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Candidate says maintaining all elementary schools not smart economically

3/26/2013

By JUDY SHERARD

By JUDY SHERARD

jsherard@dailynews.net

Approximately 50 people, including school administrators, teachers and board members, attended the Hays USD 489 Board of Education candidate forum Monday night at Fort Hays State University.

The forum was hosted by the Hays Area Chamber of Commerce, American Democracy Project, Student Government Association and the Fort Hays State University Department of Political Science.

Five candidates are running for three positions on the board in the April 2 election. They are Richard Kraemer, Josh Waddell, Lance Bickle, Kathleen Fischer and Danielle Robben, who was unable to attend. Candidates answered nine questions, ranging from general issues such as cutting spending and keeping qualified teachers to specific issues such as closing schools and funding the Hays High School weight room.

"While local, small neighborhood schools are very comfortable, convenient and handy, I don't think we could make a very good case from an economic standpoint that they're very efficient," Kraemer said.

Waddell said he doesn't support closing schools.

Doing more with less and options such as fundraising or auctions might help offset funding cuts, Bickle said.

Community volunteers could make a difference in improving the performing arts offerings, Fischer said.

"One of the mainstays of our culture is the performing arts," she said.

Using district money for the Hays High weight room seemed to be a hot topic in the community, Bickle said. He declined to specify how he might have voted without more research.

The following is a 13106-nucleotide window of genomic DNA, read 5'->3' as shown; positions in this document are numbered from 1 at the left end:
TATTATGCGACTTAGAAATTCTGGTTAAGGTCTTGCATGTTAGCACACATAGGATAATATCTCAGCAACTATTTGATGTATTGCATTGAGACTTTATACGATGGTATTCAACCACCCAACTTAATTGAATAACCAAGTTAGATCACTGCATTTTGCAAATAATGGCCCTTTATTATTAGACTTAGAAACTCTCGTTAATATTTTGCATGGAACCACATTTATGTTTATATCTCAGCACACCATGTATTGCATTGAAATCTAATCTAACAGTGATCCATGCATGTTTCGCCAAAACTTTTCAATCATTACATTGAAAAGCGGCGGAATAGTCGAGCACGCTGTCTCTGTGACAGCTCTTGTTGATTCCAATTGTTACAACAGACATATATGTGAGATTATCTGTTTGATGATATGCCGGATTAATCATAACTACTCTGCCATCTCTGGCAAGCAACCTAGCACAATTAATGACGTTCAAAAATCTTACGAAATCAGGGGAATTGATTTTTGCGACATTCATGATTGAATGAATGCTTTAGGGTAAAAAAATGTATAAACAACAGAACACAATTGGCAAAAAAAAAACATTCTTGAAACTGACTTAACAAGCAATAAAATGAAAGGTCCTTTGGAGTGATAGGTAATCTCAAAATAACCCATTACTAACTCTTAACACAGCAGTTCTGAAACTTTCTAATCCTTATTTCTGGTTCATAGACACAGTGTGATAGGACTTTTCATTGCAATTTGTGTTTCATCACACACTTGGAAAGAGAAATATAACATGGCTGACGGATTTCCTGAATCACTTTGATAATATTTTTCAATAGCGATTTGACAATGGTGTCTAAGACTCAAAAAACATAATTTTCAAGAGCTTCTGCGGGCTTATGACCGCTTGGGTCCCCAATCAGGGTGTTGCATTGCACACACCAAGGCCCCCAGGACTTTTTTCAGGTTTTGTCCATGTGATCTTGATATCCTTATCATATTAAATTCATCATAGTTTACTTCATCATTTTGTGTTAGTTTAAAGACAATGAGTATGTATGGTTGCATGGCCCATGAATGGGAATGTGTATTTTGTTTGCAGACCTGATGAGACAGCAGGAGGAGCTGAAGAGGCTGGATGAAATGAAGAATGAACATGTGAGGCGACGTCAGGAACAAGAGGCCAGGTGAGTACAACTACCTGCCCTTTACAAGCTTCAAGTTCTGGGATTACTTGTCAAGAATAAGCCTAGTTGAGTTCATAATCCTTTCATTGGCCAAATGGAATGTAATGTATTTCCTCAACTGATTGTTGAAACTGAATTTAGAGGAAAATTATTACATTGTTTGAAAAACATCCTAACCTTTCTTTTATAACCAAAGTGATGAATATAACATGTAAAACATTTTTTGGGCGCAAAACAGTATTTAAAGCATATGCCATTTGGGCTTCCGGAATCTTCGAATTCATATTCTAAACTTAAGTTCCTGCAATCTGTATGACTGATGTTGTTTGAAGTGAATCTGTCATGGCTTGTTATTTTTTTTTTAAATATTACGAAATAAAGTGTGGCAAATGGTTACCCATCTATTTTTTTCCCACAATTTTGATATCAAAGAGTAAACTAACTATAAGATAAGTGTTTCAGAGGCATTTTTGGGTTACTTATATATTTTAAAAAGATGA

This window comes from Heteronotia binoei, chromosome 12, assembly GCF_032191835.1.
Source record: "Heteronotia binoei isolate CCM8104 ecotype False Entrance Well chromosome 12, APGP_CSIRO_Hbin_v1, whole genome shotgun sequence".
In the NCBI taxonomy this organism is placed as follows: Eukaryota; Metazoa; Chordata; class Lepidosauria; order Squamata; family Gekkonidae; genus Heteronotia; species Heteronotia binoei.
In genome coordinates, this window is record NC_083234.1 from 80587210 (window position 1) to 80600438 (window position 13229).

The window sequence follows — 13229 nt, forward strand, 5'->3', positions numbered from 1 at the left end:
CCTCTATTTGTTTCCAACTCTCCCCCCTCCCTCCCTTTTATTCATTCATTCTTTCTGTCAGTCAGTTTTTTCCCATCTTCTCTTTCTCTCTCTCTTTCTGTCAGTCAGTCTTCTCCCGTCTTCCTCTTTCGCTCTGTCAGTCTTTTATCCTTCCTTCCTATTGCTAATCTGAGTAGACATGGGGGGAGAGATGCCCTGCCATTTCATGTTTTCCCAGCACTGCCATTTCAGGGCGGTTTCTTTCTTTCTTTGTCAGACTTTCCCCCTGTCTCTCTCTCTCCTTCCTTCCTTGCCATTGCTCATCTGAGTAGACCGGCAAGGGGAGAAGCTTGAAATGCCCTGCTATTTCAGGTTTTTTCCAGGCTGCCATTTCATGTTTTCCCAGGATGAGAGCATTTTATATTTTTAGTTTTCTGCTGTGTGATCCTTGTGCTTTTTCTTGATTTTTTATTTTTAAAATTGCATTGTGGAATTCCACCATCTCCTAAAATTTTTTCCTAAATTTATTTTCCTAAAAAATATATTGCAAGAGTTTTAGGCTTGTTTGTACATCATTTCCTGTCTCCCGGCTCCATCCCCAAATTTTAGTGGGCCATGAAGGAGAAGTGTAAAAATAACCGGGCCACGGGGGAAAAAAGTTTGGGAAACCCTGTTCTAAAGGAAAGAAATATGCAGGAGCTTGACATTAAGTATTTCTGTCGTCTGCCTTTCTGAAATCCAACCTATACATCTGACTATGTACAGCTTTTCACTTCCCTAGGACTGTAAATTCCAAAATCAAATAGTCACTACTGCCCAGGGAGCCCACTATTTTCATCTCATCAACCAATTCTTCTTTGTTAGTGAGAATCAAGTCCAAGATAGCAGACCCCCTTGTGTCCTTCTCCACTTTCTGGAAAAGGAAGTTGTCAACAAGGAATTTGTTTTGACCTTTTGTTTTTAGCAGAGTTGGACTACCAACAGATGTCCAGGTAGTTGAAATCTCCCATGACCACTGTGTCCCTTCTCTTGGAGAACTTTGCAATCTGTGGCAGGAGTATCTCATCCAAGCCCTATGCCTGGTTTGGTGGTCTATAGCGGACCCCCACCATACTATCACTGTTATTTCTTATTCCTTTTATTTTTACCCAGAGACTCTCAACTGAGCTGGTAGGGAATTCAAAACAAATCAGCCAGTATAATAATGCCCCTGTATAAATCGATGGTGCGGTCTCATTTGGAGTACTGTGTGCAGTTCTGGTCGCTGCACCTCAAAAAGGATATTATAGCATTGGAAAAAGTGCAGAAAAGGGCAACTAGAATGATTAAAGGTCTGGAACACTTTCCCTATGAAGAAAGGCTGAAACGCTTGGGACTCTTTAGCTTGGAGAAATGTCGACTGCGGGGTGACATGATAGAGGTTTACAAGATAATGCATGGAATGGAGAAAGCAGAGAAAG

"I supported the decision to assist with the completion of the (Building) FAST program," Waddell said. "The FAST program has turned out to be positive for the school."

The candidates agreed on several points -- maximize partnerships with FHSU and North Central Kansas Technical College, working to maintain and attract qualified teachers and English as a Second Language classes.

Waddell identified low morale as the district's biggest problem.

"We're not unified. There's dissension between grade school and middle school, high school and middle school, teachers and administrators," he said.

Each of the candidates had a minute for closing remarks.

It could be time to look at changing policy, Bickle said.

"I think we need to look at more long-term planning," he said.

Fischer said she would bring a conservative voice to the board.

Kraemer's motivation for being a board member continues to be "what's in the best interest of the students and staff of USD 489."